Called into the interview with a headmaster who was as much a better chap than I thought at the time as my embarrassed dad, I asked defiantly what was wrong with wanting the world to be a better place. The answer, of course, is nothing - as long as your proposed solutions do not involve, as mine did, violence. I don't think it's too much to say that I was a little bit crazy at that point. I am not much embarrassed by that. Most 16-year old boys are crazy about something. Girls, football, drink or drugs perhaps. Politics was an odd choice from such a menu of delights, but there you are.
Over the years that followed, I progressed from believing myself capable of setting a path for all humanity to a more realistic appreciation of my limits. Most days, for most of my adult life, I was doing well if I could see a way forward for my clients, for myself and - in consultation with my wiser other half - for my family. People don't become older and wiser because they become more intelligent. The young man I am remembering was a lot sharper than I am now. We become wiser because all our mistakes teach us that a young man's boundless self-belief is a bit barmy and very dangerous - to himself and others.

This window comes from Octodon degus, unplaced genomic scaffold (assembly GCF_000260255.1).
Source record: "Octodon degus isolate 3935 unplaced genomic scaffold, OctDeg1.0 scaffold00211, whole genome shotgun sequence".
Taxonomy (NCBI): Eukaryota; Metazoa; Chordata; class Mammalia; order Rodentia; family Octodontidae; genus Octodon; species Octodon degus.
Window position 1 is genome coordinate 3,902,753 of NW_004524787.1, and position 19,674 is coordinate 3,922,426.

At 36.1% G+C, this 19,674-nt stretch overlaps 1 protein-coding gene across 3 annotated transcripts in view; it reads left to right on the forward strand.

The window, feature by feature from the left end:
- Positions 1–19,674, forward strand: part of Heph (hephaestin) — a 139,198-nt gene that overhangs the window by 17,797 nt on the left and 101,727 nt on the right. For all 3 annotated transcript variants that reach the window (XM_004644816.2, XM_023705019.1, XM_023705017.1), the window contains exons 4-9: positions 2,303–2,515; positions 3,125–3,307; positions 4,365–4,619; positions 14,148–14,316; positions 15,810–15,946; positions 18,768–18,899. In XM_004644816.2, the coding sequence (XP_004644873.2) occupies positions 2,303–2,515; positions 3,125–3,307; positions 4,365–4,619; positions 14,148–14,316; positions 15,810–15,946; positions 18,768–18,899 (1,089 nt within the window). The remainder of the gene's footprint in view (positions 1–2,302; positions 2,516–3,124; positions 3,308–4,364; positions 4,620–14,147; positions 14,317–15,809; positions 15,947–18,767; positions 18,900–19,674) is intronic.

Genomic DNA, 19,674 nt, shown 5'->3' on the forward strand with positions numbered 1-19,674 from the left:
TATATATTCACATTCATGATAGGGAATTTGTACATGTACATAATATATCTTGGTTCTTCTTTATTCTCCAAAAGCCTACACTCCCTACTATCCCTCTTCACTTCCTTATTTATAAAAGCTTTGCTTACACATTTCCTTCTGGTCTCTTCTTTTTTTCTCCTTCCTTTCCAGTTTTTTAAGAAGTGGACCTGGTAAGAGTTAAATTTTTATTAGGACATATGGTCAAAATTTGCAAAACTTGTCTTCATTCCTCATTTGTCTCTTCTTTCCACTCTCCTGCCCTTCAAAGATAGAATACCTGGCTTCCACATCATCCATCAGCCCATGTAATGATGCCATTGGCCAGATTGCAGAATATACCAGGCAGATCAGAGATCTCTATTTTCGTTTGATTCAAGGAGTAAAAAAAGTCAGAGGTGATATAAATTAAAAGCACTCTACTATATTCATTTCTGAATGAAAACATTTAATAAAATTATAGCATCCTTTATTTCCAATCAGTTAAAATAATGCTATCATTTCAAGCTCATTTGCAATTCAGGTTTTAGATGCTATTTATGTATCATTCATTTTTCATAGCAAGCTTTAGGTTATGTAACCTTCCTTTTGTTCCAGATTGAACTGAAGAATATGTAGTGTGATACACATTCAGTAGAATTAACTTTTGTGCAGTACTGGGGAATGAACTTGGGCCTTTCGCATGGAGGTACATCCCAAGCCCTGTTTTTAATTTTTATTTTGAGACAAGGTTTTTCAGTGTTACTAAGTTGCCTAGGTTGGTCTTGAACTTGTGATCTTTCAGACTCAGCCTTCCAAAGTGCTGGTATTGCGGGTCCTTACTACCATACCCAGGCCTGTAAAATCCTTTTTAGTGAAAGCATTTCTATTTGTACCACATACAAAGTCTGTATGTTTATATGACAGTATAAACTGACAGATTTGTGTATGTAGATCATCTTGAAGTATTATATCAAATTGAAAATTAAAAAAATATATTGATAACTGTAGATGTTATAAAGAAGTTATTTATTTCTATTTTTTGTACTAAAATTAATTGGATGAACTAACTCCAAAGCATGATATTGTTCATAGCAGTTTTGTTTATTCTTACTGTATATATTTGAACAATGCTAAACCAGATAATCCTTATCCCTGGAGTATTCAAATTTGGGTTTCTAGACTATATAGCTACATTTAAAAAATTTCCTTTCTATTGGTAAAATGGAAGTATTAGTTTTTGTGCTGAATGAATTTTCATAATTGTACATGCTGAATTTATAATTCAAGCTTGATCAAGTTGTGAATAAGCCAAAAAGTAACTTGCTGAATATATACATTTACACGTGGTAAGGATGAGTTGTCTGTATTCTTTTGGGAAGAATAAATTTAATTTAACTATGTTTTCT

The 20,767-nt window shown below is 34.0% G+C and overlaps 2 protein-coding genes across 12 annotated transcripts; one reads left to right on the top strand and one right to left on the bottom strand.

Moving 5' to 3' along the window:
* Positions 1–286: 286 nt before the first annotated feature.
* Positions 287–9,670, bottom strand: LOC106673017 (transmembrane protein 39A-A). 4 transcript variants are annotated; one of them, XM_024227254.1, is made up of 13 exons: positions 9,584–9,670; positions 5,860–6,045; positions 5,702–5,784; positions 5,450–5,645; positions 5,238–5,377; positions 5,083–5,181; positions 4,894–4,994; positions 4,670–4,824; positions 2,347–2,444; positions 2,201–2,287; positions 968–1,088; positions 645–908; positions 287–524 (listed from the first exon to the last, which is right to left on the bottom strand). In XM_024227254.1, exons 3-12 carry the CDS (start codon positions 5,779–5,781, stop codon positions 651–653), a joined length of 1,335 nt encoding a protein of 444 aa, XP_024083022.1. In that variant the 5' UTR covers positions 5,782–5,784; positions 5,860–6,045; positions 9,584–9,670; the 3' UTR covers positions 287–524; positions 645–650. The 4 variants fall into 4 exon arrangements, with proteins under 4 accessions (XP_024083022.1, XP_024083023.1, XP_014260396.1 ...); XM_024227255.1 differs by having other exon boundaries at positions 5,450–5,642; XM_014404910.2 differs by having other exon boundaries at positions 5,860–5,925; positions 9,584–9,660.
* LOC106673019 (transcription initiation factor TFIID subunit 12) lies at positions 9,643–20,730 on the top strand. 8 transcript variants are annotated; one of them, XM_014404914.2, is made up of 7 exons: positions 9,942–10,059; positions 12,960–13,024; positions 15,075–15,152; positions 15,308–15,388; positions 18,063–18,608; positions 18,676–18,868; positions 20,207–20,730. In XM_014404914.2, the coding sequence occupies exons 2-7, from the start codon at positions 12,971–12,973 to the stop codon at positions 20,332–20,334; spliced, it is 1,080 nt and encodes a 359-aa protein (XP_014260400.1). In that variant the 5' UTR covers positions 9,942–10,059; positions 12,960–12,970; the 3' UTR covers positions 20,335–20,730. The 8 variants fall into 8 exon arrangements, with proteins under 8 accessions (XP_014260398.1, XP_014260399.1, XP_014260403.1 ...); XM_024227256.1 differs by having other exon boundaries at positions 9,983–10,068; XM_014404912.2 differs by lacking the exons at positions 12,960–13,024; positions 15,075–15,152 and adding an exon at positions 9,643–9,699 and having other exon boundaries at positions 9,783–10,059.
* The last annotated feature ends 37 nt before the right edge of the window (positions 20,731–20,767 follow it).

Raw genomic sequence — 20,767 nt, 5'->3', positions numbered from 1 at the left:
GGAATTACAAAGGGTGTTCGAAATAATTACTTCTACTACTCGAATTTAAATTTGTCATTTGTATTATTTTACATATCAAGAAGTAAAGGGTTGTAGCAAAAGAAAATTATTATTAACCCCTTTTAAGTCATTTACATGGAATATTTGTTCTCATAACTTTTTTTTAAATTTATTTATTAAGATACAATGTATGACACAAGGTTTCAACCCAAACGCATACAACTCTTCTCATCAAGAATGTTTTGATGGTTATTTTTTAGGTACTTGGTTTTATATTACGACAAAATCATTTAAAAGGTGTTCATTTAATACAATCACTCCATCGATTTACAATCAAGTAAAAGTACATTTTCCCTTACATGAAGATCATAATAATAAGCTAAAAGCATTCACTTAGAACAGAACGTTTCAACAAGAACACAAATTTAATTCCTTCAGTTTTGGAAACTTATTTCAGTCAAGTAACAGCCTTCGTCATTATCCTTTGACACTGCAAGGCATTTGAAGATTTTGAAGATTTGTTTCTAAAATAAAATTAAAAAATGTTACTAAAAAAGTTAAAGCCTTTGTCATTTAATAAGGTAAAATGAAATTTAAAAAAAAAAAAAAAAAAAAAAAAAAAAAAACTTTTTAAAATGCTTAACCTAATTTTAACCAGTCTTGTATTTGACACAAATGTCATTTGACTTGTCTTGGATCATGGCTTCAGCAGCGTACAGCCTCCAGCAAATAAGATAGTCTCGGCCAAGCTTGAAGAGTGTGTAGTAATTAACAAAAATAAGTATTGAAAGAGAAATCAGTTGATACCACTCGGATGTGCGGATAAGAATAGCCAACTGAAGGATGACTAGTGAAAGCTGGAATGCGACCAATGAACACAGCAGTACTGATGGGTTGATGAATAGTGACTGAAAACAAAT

So what then to make of those who never lose that belief? Every politician who proposes the use of limitless state power to shape the actions of his fellow-humans is as barmy as that young man of long ago, without the excuse of youth. The ones who try to use it to shape their fellow-humans' speech or even thoughts are, in fairness to the young me, a lot barmier. They must know, in their hearts, that they are prone to mistakes in their own lives. What kind of insanity makes them think they can tell others how to live?